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ISAF Youth Sailing Worlds NOR Published
The International Sailing Federation (ISAF) today published the Notice of Race for the 2011 ISAF Youth Sailing World Championship, the 41st edition of the championship being held in Zadar, Croatia from 7 to 16 July 2011.

Three hundred of the world's top sailors representing over 60 nations are expected to descend on Sailing Club Uksok in Zadar next July for youth's sailing blue ribbon event.

Triple Olympic gold medallist Ben Ainslie (GBR), three-time America's Cup winner Russell Coutts (NZL) and four time Olympic gold medallist Alessandra Sensini (ITA) are just three legends of the sport to have first made their mark at the Youth Worlds. The 41st edition of the Youth Worlds at Zadar in 2011 provides the perfect stage for the next generation of sailing stars to announce their arrival.

The NOR is available to download from the championship website. Go to and click on Essential Info, Race Documents to download the Notice of Race and related forms.

The Croatian Sailing Federation and the Sailing Club Uskok will organize the 2011 ISAF Youth Sailing World Championship under the authority of ISAF.

Zadar is located in the very centre of the Croatian Adriatic, in the most indented part of the archipelago. The Sailing Club Uskok is located in the west part of Zadar. The club is more than 50 years old and looks forward to welcoming the young sailors to Zadar.

2011 ISAF Youth Sailing World Championship Events
Event - Equipment
Boy's One Person Dinghy - Laser Radial
Girl's One Person Dinghy - Laser Radial
Boy's Two Person Dinghy - 420
Girl's Two Person Dinghy - 420
Boy's Windsurfer - RS:X with 8.5m2 sail
Girl's Windsurfer - RS:X with 8.5m2 sail
Open Multihull - Sirena SL16
Open High Performance Dinghy - 29er

Canadian America's Cup Entry?
A Canada-wide challenge, to be put forth by the Royal Canadian Yacht Club at a cost of $30 million to $45 million, is being discussed.

"We're very much in the exploratory phase of the program," said Kevin Reed, a Toronto investment banker and RCYC member who is chair of Red Maple Racing, the bid's name if and when it takes off.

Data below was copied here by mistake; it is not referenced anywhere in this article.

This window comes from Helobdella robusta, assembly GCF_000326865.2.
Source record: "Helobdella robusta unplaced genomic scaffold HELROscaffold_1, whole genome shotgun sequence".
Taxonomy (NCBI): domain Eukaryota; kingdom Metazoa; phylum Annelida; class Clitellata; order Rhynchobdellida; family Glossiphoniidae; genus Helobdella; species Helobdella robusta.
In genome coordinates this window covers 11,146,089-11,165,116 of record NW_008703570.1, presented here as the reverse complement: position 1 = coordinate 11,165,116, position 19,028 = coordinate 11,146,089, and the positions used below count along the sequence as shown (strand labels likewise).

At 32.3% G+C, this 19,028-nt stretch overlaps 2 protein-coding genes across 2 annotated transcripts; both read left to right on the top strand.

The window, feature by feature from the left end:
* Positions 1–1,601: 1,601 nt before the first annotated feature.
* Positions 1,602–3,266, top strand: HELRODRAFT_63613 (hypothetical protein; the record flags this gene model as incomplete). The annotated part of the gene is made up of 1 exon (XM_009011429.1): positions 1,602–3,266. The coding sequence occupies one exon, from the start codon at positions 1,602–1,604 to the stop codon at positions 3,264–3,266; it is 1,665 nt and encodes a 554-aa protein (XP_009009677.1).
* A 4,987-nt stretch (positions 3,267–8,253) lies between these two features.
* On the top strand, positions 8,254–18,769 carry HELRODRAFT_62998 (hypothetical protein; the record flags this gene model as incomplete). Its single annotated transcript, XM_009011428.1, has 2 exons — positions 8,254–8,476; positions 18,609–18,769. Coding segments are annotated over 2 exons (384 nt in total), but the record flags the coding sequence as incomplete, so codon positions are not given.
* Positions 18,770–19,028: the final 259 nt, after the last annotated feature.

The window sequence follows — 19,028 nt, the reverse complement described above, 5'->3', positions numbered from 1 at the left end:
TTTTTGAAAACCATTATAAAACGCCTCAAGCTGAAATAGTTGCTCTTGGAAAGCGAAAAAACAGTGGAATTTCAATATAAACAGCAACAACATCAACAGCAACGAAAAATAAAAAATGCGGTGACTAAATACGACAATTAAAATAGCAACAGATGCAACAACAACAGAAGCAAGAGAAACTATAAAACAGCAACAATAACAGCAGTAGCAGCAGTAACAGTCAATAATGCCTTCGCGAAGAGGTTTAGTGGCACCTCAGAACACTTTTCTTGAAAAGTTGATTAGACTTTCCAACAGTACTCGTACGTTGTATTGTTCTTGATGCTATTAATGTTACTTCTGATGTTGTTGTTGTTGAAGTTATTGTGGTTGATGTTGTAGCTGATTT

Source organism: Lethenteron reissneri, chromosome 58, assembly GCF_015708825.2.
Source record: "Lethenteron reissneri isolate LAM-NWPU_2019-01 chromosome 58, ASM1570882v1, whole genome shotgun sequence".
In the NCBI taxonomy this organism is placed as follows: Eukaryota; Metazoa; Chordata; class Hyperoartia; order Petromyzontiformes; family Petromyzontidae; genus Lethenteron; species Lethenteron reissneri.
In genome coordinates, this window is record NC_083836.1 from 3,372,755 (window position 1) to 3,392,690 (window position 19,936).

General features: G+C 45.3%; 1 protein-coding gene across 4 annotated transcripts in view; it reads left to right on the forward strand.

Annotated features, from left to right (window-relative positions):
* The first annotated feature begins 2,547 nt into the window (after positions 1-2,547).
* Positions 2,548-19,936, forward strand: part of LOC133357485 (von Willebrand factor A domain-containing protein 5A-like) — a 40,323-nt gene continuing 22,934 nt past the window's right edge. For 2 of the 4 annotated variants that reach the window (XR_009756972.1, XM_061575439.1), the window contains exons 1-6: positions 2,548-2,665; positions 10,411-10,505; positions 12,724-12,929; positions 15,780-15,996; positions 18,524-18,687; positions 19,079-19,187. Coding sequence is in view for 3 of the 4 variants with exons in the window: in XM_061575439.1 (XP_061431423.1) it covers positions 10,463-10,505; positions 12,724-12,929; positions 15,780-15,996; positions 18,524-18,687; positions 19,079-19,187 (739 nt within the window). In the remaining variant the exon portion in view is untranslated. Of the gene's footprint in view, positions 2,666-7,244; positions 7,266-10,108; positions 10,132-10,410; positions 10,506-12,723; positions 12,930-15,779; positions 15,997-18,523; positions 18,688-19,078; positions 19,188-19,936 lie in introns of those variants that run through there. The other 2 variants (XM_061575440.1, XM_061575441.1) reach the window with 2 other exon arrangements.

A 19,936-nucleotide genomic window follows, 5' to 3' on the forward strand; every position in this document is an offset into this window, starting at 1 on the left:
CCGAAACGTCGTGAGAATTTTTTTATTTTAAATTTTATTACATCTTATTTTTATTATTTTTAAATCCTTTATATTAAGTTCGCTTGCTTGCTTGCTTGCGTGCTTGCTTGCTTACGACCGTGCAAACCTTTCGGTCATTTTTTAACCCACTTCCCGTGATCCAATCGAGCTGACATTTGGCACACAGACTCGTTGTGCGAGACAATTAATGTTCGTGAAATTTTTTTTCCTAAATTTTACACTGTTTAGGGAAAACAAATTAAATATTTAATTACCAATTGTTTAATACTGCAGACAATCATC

"We'll know by late January or mid-February. We'll take 60 days to size up the opportunity. But it makes a ton of sense and the economics are realistic."

Reed said the Canadian group, including the Royal Vancouver Yacht Club and Royal Halifax Yacht Squadron, would put together a joint challenge, to be run out of the RCYC on Toronto Island and feature an all-Canadian crew.

"Do we have the talent for an all-Canadian crew? I think we do," said bid backer Paul Henderson, former head of the International Sailing Federation and the only RCYC member who was actually born on Toronto Island. Henderson worked the America's Cup meeting last week in Dubai, where the Canadian cat began to escape the bag.

Canada has challenged previously for the oldest (first awarded 1857) trophy in sport, beginning with an RCYC attempt back in 1876, but it hasn't been back since 1987. Tales of high-tech challenges costing north of $200 million dominated America's Cup talk in recent decades, but things are changing.

"I've heard about teams spending $150 million or $200 million, but this new approach is to make it as syndicate-friendly as possible," he said. "They've told us (costs would be) $10 million to $15 million a year, with some of that coming from revenue sharing." -- Dave Perkins in the Toronto Star, full article at

Excellent Paralympic Fleet For 2011 Sail Auckland
Sail Auckland 2011 is shaping up to gather the best fleet of Paralympic sailors ever to be seen in New Zealand with a number of international sailors entered and planning to attend the February regatta and line up against New Zealand's local Paralympic sailors.

Sailing for the 2.4 Metre and SKUD18 Paralympic classes will be staged on the Waitemata Harbour with these sailors launching and retrieving their boats at Westhaven Marina. Racing for these classes starts on February 4th and runs for three days with final races and prize-giving planned for Sunday February 6th on the beach at Takapuna along with the Olympic classes.

Takapuna Boating Club is host to Sail Auckland Regatta for the first time in 2011, and they will provide the Race Management both on and off the water for all classes including the Paralympic events.